We do have some quibbles with the portrayal of sadness in “Inside Out.” Sadness is seen as a drag, a sluggish character that Joy literally has to drag around through Riley’s mind. In fact, studies find that sadness is associated with elevated physiological arousal, activating the body to respond to loss. And in the film, Sadness is frumpy and off-putting. More often in real life, one person’s sadness pulls other people in to comfort and help.
Those quibbles aside, however, the movie’s portrayal of sadness successfully dramatizes two central insights from the science of emotion.
Guided by Emotions
First, emotions organize — rather than disrupt — rational thinking. Traditionally, in the history of Western thought, the prevailing view has been that emotions are enemies of rationality and disruptive of cooperative social relations.
But the truth is that emotions guide our perceptions of the world, our memories of the past and even our moral judgments of right and wrong, most typically in ways that enable effective responses to the current situation. For example, studies find that when we are angry we are acutely attuned to what is unfair, which helps animate actions that remedy injustice.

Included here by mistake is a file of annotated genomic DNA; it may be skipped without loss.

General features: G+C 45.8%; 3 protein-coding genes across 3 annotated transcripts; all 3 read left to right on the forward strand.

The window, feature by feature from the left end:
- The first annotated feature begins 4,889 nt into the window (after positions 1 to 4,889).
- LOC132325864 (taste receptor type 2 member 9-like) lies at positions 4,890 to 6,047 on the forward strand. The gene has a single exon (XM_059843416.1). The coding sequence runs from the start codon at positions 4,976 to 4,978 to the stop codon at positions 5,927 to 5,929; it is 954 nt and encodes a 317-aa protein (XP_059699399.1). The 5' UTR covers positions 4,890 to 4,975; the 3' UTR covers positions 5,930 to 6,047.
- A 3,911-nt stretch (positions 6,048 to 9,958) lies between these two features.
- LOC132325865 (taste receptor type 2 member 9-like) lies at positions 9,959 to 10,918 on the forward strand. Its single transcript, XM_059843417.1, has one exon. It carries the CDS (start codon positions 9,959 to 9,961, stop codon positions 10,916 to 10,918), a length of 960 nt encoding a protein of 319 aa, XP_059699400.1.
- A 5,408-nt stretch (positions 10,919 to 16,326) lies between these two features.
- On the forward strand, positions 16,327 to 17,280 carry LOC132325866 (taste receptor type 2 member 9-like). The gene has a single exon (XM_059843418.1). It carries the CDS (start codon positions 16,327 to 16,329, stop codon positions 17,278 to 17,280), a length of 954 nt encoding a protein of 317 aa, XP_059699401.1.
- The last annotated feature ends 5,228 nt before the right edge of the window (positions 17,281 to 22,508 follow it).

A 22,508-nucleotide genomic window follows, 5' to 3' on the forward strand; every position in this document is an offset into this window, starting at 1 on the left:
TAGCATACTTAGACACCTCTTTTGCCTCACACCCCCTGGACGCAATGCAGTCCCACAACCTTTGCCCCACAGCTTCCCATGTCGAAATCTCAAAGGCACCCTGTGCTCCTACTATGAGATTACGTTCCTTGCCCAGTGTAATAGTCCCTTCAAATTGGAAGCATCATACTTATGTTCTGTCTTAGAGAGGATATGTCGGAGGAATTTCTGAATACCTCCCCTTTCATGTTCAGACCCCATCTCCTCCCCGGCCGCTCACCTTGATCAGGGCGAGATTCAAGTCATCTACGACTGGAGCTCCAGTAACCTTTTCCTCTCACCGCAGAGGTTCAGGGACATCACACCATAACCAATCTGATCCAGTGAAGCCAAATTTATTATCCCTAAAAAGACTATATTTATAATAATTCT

We see this in “Inside Out.” Sadness gradually takes control of Riley’s thought processes about the changes she is going through. This is most evident when Sadness adds blue hues to the images of Riley’s memories of her life in Minnesota. Scientific studies find that our current emotions shape what we remember of the past. This is a vital function of Sadness in the film: It guides Riley to recognize the changes she is going through and what she has lost, which sets the stage for her to develop new facets of her identity.
Second, emotions organize — rather than disrupt — our social lives. Studies have found, for example, that emotions structure (not just color) such disparate social interactions as attachment between parents and children, sibling conflicts, flirtations between young courters and negotiations between rivals.